Board members are you getting the full value that the CU can get from the staff survey? Are you getting the results and do you know what’s being done as a result of the information? The value of staff surveys can be tremendous, for all involved. If you’re not using them, you’re missing out. But simply running a survey every year and “using” a survey to its full effectiveness are two very different things. Often, in the TEAM Resources experience, the board is not seeing the full value of this resource; they could be getting significantly more out of them. Boards must make sure they know what they’re looking at and how to understand the context of the survey so that they interpret the results correctly. It’s trickier than it sounds.

Value to Staff

  • Being heard
  • Being part of transparent two-way communication
  • Building a trusting environment

Staff members may or may not appreciate the survey. It depends. If there’s an annual survey but then no one ever hears about the results, then much of the value is gone. The board and management may be getting some great insights, but that’s one-sided value. There’s much more value if everyone hears about what the results are and, most importantly what action is happening as a result of information in the survey. (No this is not a knee jerk reaction to say that if the staff complains about stuff in the survey they automatically get what they want.) It does mean that, at an absolute bare minimum, the staff needs to know by clear communication and acknowledgement, that they have been heard by the board and senior management. And when the staff sees something, any kind of action, that comes as a result of the survey, it signals that the leadership is paying attention to some details. (You’d be surprised at how often this doesn’t happen.)

Real Scenario I’ve seen – We finally got around to the staff survey. We fully intended to share the results with everyone and to talk about the results. Then we got the results and they were really yucky. Someone then decided that we could no longer share them. They got buried.

Value to the Board and Sr. Management

  • Insights into the culture of the organization, good, mediocre and bad
  • Feedback that the board uses for their oversight of the CEO – among many other feedback options

Board Usage of the Survey Results

In general, I see the staff survey used by boards of directors as part of the governance feedback mechanism. That’s a great thing. Boards that have a wide range of feedback tools that are regular and easy to interpret are more likely to stay at the strategic level and less likely to micromanage or spend too much time “in the weeds.” This is one of many feedback tools the board needs.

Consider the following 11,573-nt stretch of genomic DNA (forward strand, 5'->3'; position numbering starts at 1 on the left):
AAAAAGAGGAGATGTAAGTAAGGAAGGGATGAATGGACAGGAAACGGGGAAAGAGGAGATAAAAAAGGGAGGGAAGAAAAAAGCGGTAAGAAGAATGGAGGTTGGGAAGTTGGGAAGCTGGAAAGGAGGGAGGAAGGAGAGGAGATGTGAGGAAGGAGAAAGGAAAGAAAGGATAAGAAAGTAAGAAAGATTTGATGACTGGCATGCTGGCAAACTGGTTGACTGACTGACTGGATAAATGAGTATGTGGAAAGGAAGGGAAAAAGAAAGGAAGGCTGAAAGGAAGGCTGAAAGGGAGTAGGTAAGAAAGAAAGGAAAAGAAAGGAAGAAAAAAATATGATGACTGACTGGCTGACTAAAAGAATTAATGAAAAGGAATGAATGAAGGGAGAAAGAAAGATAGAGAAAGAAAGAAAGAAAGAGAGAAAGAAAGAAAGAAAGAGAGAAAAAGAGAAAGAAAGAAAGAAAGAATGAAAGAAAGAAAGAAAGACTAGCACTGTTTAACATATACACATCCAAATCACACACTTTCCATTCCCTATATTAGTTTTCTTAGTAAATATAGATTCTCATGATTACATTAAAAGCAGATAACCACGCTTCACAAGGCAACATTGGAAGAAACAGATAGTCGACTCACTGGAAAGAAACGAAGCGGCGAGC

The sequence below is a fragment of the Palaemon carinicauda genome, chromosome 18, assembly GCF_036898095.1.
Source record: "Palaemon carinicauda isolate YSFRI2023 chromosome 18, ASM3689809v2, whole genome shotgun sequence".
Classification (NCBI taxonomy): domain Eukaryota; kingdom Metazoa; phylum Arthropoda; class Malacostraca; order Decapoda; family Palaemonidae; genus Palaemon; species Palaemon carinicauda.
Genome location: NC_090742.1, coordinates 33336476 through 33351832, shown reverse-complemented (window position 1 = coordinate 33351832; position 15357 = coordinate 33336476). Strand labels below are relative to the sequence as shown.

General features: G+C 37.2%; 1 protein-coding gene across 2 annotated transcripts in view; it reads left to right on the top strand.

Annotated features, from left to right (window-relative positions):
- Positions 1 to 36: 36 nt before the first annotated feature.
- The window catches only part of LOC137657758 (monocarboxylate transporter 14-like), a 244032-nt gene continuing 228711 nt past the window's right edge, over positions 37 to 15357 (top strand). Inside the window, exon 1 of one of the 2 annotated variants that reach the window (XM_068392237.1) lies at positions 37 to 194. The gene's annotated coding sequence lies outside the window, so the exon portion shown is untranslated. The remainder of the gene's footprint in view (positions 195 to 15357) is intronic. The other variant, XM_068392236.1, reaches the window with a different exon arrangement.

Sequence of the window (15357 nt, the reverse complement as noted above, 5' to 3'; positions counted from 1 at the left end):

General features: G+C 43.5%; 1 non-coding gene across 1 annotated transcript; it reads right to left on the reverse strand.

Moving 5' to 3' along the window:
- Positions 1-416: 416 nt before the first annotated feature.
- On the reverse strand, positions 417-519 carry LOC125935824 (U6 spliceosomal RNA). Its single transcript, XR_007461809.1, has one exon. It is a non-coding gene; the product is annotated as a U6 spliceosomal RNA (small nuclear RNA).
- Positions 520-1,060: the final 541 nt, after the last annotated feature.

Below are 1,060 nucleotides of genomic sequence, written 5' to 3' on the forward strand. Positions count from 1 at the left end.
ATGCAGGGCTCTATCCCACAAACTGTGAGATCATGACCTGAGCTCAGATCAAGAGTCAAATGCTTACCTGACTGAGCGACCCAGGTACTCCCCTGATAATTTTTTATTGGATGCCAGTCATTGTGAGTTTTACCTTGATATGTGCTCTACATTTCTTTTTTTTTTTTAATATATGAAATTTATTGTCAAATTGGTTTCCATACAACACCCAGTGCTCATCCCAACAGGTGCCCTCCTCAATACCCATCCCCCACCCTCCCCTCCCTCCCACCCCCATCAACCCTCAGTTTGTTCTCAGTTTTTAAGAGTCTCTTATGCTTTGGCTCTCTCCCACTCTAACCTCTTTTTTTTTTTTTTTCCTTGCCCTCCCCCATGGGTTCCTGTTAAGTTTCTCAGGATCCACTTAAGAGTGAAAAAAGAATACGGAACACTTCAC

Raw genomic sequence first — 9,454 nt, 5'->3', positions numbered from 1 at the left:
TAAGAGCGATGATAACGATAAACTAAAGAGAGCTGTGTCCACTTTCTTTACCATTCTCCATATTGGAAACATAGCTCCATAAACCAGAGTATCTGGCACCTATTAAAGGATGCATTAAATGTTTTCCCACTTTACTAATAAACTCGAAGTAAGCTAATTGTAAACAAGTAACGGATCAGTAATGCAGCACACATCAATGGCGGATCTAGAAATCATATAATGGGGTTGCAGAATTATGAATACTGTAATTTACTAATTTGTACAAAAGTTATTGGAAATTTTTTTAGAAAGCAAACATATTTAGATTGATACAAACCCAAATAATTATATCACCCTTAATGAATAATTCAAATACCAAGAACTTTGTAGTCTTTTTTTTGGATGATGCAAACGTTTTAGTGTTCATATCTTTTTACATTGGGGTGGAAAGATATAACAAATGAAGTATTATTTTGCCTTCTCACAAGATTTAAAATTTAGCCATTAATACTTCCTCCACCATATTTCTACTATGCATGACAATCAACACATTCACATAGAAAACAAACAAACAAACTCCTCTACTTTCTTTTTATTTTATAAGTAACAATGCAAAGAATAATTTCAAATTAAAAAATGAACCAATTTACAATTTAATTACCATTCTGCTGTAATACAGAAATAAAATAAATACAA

And very commonly, board members use the staff survey as a CEO oversight tool. The responses provide a temperature gauge of the climate within the organization. Are the employees content? Do they find meaning and purpose in their work? Do employees feel like they are making an impact, moving the needle towards the stated goals? Are their roles clear? Are their operational and emotional needs met? Are they gruntled or disgruntled? All of which reflects on the CEO to whom you’ve delegated operational authority.  

Warning to Board Looking at Survey Results

Given the board’s distance from the staff in general, it’s important for directors to know how to look at staff survey results. This means that board members will need to get some context to the survey. There are many factors that can affect these results that the board will need to have a handle on.

For example: A new CEO (or new Sr. management member) … will cause some vibrations. This could be good shake up or simply time for settling in. If you hired a new CEO to make overdue changes, you can bet the survey results are going to be affected as well. But consider carefully the timing and the context to understand how they may affect the survey results.

The board may also need to take note of homogenous results. It may be counterintuitive but “Everything’s great” survey results may need some drill-down. Yes, it’s very easy see that kind of result, smile and move on. However (comma) in some organizations, particularly small ones, no matter how anonymous the claim of the survey is, there is sometimes a serious reluctance for employees to express their concerns honestly. Individuals fear that their comments will be transparent.

Sometimes this slips out when a director has a one on one conversation with a staff member that starts out casually. This is dangerous territory and the board should tread carefully. Anecdotal evidence is not a trend. Staff members grabbing the ears of board members is not a healthy communication method. But it may just reveal that there is not a safe enough environment for people to be honest about what’s going on. Which means it may be time to start asking questions.

*Sigh* Nothing is simple, is it?

Now What?

  • Surveys are valuable.
  • The board sets the tone at the top.
  • Consider results carefully.
  • Communicate widely and through the appropriate channels.
  • Make sure people feel heard.
  • Take heart when people tell the whole, ugly truth. It can show that they care about what happens to the organization.
  • Be willing to listen, and really
  • Foster transparency, dialogue and culture of safely and support.